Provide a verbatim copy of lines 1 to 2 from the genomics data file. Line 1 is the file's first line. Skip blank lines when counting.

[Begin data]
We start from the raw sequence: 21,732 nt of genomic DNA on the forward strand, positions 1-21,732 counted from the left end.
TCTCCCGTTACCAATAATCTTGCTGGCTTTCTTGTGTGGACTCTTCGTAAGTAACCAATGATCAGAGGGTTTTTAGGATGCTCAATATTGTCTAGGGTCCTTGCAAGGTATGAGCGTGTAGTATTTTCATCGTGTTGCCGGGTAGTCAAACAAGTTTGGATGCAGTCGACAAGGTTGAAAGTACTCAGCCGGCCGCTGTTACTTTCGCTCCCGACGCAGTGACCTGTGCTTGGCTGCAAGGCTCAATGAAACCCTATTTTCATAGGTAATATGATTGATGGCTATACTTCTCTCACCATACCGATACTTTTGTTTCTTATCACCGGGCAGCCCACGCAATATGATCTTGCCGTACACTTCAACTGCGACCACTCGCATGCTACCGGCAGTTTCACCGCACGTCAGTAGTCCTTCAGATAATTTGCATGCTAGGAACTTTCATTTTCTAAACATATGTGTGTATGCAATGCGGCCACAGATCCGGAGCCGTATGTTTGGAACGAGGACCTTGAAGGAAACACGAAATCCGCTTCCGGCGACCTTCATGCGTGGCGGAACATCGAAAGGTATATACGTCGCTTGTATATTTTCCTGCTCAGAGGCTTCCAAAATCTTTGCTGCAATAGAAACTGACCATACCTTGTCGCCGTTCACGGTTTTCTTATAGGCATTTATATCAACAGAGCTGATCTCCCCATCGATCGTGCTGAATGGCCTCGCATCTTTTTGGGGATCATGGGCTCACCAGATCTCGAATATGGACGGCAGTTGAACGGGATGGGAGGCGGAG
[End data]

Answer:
We start from the raw sequence: 21,732 nt of genomic DNA on the forward strand, positions 1-21,732 counted from the left end.
TCTCCCGTTACCAATAATCTTGCTGGCTTTCTTGTGTGGACTCTTCGTAAGTAACCAATGATCAGAGGGTTTTTAGGATGCTCAATATTGTCTAGGGTCCTTGCAAGGTATGAGCGTGTAGTATTTTCATCGTGTTGCCGGGTAGTCAAACAAGTTTGGATGCAGTCGACAAGGTTGAAAGTACTCAGCCGGCCGCTGTTACTTTCGCTCCCGACGCAGTGACCTGTGCTTGGCTGCAAGGCTCAATGAAACCCTATTTTCATAGGTAATATGATTGATGGCTATACTTCTCTCACCATACCGATACTTTTGTTTCTTATCACCGGGCAGCCCACGCAATATGATCTTGCCGTACACTTCAACTGCGACCACTCGCATGCTACCGGCAGTTTCACCGCACGTCAGTAGTCCTTCAGATAATTTGCATGCTAGGAACTTTCATTTTCTAAACATATGTGTGTATGCAATGCGGCCACAGATCCGGAGCCGTATGTTTGGAACGAGGACCTTGAAGGAAACACGAAATCCGCTTCCGGCGACCTTCATGCGTGGCGGAACATCGAAAGGTATATACGTCGCTTGTATATTTTCCTGCTCAGAGGCTTCCAAAATCTTTGCTGCAATAGAAACTGACCATACCTTGTCGCCGTTCACGGTTTTCTTATAGGCATTTATATCAACAGAGCTGATCTCCCCATCGATCGTGCTGAATGGCCTCGCATCTTTTTGGGGATCATGGGCTCACCAGATCTCGAATATGGACGGCAGTTGAACGGGATGGGAGGCGGAG